iSchool Associate Professor Michael McKisson Supports Storytelling Through Photojournalism

April 11, 2024
Cascabel resident looking up

Longtime Cascabel, Arizona resident Barbara Clark shows off a wing of the home she and her family built. She has lived along the San Pedro River for more than 50 years. Photo by Michael McKisson, courtesy Arizona Luminaria.

Michael McKisson doesn’t just teach classes and direct undergraduate studies at the University of Arizona’s School of Information. He also tells stories through his photography and drone piloting—both inside and outside the classroom.

An April 10, 2024 article in Inside Climate News showcases McKisson’s photographic storytelling while also telling an important story, authored by Wyatt Myskow, about preserving one of Arizona’s most environmentally sensitive landscapes.

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Michael McKisson, Associate Professor of Practice and Director of Undergraduate Studies.

In “Residents of One of Arizona’s Last Ecologically Intact Valleys Try to Detour the Largest Renewable Energy Project in the U.S.,” McKisson’s portraits and landscape aerials provide essential visual context to the impact of the SunZia transmission line that would carry wind energy to California via a new, high-voltage line running from eastern New Mexico to a connection into the Western power grid just east of Casa Grande, halfway between Tucson and Phoenix.

“The San Pedro Valley is one of the last ecologically intact landscapes left in the country,” writes Myskow. “Among unfragmented landscapes in Arizona, it’s second only to the Grand Canyon.”

McKisson’s photos include aerial views of SunZia construction along the San Pedro River Valley captured via drone, as well as intimate portraits of local residents who oppose construction of the transmission line.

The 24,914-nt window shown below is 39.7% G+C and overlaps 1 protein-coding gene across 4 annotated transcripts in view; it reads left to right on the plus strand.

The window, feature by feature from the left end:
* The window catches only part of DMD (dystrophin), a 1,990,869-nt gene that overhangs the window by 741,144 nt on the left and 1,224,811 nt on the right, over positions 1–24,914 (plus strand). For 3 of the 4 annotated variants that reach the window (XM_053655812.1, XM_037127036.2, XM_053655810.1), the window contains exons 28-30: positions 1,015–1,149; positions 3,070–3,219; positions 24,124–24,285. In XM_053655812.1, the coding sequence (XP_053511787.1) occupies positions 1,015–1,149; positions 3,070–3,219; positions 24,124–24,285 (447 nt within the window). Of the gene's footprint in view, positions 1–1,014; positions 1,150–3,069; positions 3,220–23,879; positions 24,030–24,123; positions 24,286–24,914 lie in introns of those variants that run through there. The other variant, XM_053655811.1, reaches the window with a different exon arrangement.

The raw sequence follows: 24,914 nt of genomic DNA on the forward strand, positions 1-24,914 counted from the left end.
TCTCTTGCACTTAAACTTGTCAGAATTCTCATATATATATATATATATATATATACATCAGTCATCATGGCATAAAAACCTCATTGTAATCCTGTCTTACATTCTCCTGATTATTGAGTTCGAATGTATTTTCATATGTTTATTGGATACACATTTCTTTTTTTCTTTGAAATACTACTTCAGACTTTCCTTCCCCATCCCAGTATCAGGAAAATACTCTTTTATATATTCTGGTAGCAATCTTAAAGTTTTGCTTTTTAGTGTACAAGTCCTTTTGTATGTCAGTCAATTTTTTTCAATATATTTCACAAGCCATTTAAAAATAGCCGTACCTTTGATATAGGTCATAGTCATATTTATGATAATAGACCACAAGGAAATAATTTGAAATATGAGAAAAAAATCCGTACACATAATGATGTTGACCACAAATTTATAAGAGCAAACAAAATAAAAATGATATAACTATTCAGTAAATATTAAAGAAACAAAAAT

“Storytelling is essential for those who work in information fields,” says McKisson, as he considers how his photojournalism supports his teaching in the iSchool. “My work as a photojournalist and drone pilot helps visualize complicated stories and information for diverse audiences. I bring professional visual storytelling skills and experience back into our classes to help students tell their own visual stories, whether through video, images, data visualization or other media and technology.”

His photojournalism has also been featured in such publications as Arizona Luminaria, Arizona Public Media, where he worked on Emmy-award winning stories, and PBS News Hour.

McKisson is an award-winning visual journalist and educator. He works with students on uncrewed aerial vehicle data collection, visual storytelling, product development and entrepreneurship. He holds a Part 107 FAA Certification allowing him to teach students to use drones in their work and is expanding his aerial work to include photogrammetry, orthomosaic map making and data collection via UAS. He is a contributing photographer for Arizona Luminaria, a nonprofit news site, and was founder and editor of, an online news site devoted to reporting about Tucson's bicycle infrastructure and community. Prior to joining the University of Arizona faculty, he worked as an online content producer at Arizona Daily Star. McKisson holds a bachelor's degree in journalism and an MBA.

Learn more about McKisson on his iSchool faculty page or explore ways to support School of Information faculty and research.